Queen of the Underground: The Films of Sarah Jacobson

Before leaving this world all too soon at age 32, Sarah Jacobson left an indelible mark on underground filmmaking as an outspoken feminist proponent of the D.I.Y. ethos. A student of George Kuchar’s unbridled non-conformist enthusiasm, she had the freshly xeroxed news from the underground to back up her 8mm manifestos. Armed with soundtracks featuring the likes of Mudhoney and Heavens to Betsy, Jacobson took her subversive films on the road, producing and promoting them with the help of her cool mom and a network of punk zine tape traders. Her debut, I Was A Teenage Serial Killer, is a raw, angry 19-year-old’s rebel yell for feminist vengeance that gender-flips the slasher movie script with bristling vitality. Her feature, Mary Jane’s Not A Virgin Anymore, visits the world of a punk rock movie theater to tell the story of an intellectual young woman’s sexual awakening. If you’ve ever wondered what it’s like to push popcorn with a rogue’s gallery of punks, drunks, poseurs, collector freaks and future best friends, or even if you have, this is your movie. Justly praised by Roger Ebert and Kim Gordon alike, these films are more than just totally 90’s time capsules, they’re also the ultimate cinematic retort to every condescending straight white catcalling male slob you’ve ever gotten mixed up with.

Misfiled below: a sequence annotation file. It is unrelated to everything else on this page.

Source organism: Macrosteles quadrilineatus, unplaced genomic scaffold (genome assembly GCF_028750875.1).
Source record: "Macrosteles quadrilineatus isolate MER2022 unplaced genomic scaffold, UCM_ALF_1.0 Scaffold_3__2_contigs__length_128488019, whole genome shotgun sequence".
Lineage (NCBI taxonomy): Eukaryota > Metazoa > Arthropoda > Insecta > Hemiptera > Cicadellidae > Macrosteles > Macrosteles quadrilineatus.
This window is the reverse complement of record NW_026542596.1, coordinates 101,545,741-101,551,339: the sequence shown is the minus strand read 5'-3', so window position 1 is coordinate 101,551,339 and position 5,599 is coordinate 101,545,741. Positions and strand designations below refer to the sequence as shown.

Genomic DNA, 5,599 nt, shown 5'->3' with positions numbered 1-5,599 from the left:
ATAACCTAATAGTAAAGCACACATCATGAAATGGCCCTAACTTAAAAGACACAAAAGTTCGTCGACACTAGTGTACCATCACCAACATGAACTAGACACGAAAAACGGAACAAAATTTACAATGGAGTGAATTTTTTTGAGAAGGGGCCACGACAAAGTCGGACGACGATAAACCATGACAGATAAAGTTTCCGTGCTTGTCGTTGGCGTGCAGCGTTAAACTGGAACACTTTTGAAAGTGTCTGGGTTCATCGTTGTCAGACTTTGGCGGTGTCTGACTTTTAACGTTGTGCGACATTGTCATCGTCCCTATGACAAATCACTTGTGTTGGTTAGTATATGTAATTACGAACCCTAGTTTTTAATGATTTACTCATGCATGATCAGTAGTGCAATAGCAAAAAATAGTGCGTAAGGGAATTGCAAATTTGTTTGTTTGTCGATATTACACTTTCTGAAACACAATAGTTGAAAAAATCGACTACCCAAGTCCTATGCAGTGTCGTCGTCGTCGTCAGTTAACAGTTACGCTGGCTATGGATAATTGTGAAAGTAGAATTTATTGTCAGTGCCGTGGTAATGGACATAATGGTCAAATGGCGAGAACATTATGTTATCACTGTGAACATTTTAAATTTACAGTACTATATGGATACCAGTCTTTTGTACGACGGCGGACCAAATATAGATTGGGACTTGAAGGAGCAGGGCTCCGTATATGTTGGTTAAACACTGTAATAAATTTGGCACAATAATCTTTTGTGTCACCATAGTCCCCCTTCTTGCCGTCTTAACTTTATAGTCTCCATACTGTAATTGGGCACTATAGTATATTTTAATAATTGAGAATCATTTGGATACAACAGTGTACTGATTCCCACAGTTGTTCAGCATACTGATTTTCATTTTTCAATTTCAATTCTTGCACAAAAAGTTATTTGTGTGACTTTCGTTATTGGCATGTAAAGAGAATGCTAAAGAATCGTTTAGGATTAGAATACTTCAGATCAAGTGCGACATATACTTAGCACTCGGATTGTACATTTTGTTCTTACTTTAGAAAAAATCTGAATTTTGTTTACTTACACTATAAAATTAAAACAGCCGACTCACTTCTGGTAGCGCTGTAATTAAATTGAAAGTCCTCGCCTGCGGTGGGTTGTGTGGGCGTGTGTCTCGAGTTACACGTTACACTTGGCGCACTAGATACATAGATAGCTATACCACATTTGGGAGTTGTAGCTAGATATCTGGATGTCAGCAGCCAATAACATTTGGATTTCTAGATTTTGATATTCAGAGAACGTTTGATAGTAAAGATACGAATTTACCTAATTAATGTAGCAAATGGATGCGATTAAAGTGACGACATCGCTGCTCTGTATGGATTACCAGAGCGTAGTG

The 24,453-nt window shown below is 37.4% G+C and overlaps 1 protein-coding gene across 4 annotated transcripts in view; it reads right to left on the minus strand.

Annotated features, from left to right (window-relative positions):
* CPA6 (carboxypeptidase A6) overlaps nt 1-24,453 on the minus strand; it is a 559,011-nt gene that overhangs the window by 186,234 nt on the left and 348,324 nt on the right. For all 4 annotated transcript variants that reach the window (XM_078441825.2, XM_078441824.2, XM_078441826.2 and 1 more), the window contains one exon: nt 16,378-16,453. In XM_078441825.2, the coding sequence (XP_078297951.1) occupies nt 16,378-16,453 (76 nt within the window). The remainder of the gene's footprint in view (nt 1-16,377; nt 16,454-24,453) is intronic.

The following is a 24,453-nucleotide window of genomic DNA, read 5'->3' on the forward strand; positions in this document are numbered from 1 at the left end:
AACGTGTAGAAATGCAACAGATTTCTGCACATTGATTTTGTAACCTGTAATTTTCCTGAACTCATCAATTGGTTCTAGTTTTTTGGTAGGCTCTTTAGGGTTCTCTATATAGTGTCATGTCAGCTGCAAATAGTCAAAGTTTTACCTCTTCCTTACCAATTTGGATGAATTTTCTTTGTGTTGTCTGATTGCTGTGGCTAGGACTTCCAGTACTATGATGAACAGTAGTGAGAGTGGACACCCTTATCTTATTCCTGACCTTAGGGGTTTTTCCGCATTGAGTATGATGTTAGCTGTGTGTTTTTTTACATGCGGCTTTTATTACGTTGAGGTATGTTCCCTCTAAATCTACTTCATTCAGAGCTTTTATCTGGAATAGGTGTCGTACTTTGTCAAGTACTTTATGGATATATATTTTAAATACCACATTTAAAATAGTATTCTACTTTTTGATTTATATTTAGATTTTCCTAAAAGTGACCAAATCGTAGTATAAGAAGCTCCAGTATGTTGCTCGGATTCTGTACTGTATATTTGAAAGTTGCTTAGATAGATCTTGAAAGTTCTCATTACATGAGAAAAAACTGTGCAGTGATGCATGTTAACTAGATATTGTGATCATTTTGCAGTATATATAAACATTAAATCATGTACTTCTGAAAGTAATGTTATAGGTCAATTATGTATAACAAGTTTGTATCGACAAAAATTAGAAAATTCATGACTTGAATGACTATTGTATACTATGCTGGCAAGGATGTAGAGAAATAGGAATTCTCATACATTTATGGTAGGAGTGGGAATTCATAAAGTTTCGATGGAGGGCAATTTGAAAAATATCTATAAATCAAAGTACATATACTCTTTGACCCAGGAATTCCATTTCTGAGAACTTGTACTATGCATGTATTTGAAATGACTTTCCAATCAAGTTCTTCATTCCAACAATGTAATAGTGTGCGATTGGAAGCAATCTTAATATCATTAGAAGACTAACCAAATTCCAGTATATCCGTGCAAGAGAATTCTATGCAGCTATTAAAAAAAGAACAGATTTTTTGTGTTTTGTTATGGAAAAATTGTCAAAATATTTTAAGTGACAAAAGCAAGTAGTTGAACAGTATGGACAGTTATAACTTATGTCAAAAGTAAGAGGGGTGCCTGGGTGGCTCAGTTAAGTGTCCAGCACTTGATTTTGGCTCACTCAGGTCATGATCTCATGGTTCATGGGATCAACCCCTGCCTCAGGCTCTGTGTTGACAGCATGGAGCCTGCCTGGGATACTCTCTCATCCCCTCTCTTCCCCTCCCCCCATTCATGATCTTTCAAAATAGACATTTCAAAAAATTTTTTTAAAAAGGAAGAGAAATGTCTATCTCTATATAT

I Was A Teenage Serial Killer, dir. Sarah Jacobson, 1992, 16mm, 27min.
Mary Jane’s Not A Virgin Anymore, dir. Sarah Jacobson, 1997, 16mm, 98min.

Watch the Cinefamily original trailer!